Disruption of the HPT-axis during growth profoundly influences skeletal development and effects may not be reversed fully following correction of thyroid status. Adult thyrotoxicosis leads to increased bone turnover and is an established risk factor for osteoporotic fracture. The conventional view that skeletal responses to abnormal thyroid status result solely from altered T3 action in bone has, however, been questioned by studies proposing TSH as a negative regulator of bone turnover. Osteoblasts and osteoclasts were found to express the TSH receptor (TSHR) whilst characterization of TSHR null mice revealed high bone turnover osteoporosis. These findings were interpreted to indicate that bone loss in thyrotoxicosis results from TSH deficiency. This model is, however, inconsistent with the increased risk of osteoporotic fracture seen in Graves disease, in which TSHR stimulating antibodies are pathognomonic. Studies in genetically modified mice in which the HPT-axis or the action of T3 is disrupted have addressed the relative importance of T3 and TSH action in bone. Mutation of thyroid hormone receptor α (TRα), the predominant TR isoform in bone, results in decreased T3 action in bone but does not affect systemic thyroid status. Delayed ossification and increased bone mass in these animals indicates that responses to reduced T3 action in bone predominate when TSH levels are normal. Similarly, mutation of TRβ results in increased T3 action in bone and increased levels of TSH. Accelerated ossification and osteoporosis in these animals confirms that effects of T3 excess predominate even when TSH levels are also increased. The similar skeletal phenotypes in Pax8−/− and hyt/hyt mice, in which severe T3 deficiency is accompanied by extremes of TSH action, demonstrate that during development the effects of T3 deficiency are independent of TSHR activity. Together, these studies suggest that skeletal responses to hypo- and hyperthyroidism are mediated by T3 acting via TRα.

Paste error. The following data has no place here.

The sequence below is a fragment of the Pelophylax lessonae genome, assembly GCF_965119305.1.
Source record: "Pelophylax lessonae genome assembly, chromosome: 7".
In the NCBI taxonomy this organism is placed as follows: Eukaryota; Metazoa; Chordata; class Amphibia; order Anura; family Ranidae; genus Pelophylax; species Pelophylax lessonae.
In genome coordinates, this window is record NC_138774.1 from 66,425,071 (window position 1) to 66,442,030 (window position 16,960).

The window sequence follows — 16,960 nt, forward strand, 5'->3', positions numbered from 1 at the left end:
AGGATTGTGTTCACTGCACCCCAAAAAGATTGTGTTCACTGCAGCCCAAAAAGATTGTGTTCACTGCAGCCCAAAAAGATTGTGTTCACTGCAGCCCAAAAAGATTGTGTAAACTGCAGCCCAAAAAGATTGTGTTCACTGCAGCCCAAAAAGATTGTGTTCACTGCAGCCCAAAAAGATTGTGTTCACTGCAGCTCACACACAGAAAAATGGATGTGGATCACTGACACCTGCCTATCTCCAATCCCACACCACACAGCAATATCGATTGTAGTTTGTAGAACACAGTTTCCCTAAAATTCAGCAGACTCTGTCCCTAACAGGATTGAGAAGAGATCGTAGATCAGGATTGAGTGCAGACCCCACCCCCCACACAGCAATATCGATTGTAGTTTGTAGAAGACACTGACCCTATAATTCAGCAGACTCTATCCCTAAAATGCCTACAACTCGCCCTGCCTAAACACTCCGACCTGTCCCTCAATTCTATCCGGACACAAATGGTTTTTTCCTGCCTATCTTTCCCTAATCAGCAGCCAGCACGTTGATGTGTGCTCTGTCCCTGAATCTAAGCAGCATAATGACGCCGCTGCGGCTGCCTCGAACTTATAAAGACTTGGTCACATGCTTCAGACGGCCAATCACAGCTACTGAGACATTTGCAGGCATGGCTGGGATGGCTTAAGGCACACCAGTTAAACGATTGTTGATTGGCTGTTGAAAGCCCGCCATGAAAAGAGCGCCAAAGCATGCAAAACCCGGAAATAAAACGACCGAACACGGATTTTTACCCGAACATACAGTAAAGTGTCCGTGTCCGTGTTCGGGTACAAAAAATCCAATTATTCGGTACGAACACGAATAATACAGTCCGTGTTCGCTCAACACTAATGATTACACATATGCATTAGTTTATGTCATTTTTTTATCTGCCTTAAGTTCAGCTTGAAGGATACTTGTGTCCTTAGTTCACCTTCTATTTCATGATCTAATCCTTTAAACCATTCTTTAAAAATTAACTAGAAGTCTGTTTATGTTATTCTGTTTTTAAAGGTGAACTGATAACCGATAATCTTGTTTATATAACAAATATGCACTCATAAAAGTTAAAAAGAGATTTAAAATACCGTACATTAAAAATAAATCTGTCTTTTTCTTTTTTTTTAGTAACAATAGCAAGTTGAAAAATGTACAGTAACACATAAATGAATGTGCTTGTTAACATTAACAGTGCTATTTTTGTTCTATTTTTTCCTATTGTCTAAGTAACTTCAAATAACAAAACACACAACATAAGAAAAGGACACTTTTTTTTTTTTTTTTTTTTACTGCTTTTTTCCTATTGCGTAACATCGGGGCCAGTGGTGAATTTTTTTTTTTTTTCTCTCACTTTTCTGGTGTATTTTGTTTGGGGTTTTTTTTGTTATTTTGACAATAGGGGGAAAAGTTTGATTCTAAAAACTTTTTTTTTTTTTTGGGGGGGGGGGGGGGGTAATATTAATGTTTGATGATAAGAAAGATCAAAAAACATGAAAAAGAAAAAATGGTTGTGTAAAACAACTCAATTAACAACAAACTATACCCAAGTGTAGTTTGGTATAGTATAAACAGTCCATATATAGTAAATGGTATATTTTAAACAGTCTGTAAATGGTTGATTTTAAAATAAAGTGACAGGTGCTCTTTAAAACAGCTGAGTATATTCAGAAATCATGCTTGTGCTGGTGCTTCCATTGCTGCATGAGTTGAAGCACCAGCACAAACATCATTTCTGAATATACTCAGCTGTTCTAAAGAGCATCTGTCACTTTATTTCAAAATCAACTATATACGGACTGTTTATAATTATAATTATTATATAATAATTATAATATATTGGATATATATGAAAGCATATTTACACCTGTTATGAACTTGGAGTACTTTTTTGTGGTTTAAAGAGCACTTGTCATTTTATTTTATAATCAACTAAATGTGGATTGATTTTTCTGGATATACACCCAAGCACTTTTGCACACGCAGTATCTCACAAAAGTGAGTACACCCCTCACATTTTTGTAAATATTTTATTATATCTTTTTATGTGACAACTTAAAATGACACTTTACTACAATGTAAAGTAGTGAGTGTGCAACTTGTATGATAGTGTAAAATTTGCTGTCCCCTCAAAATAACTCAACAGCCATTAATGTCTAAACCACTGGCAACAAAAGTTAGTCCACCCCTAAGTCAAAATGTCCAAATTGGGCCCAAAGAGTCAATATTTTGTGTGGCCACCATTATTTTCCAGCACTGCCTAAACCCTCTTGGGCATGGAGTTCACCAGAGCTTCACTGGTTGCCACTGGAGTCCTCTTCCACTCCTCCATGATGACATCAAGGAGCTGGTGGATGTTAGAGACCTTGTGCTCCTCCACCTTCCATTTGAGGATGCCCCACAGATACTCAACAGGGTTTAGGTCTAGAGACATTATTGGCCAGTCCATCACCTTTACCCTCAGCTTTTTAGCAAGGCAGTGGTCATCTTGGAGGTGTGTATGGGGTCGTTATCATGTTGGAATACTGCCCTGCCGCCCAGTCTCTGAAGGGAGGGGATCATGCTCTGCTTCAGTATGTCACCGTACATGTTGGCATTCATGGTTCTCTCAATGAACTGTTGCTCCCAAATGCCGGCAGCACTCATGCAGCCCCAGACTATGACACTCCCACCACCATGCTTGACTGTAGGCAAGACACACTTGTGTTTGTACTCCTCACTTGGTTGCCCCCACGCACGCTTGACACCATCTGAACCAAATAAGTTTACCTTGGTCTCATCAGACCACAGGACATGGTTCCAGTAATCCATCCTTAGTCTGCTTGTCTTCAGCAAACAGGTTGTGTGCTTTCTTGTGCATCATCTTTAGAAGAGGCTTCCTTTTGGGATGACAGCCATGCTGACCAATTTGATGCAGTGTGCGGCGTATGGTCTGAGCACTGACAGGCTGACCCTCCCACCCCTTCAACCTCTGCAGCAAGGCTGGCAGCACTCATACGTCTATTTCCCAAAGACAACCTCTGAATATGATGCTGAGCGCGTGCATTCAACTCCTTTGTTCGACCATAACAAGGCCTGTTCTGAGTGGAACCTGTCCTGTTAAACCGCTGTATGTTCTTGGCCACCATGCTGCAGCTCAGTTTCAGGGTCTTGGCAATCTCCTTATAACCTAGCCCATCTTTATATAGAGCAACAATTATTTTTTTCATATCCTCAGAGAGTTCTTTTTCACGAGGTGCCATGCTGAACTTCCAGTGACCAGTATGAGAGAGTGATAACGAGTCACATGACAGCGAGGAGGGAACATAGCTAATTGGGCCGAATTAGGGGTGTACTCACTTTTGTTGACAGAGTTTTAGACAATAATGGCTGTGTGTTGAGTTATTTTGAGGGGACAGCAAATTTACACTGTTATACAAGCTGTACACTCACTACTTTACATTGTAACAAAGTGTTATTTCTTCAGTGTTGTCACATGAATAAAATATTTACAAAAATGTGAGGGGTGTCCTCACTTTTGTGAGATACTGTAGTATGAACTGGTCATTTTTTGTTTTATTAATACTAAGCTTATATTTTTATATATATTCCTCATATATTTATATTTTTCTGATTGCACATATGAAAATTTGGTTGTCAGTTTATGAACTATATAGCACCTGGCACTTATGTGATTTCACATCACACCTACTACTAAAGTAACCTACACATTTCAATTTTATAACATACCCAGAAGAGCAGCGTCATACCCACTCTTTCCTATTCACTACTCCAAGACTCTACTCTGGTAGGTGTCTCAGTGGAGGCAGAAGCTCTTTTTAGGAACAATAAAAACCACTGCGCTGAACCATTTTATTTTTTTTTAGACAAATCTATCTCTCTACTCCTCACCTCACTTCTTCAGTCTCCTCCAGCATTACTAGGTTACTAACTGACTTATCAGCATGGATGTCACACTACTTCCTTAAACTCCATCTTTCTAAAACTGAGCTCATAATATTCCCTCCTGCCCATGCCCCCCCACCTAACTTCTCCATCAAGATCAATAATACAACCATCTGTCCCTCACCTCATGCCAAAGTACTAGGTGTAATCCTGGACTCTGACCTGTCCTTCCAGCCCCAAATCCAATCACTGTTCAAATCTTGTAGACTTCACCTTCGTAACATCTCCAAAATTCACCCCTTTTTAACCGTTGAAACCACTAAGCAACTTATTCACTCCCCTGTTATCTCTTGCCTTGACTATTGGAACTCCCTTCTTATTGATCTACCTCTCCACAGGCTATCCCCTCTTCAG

Prague, Czech Republic
24 - 28 Apr 2010
European Society of Endocrinology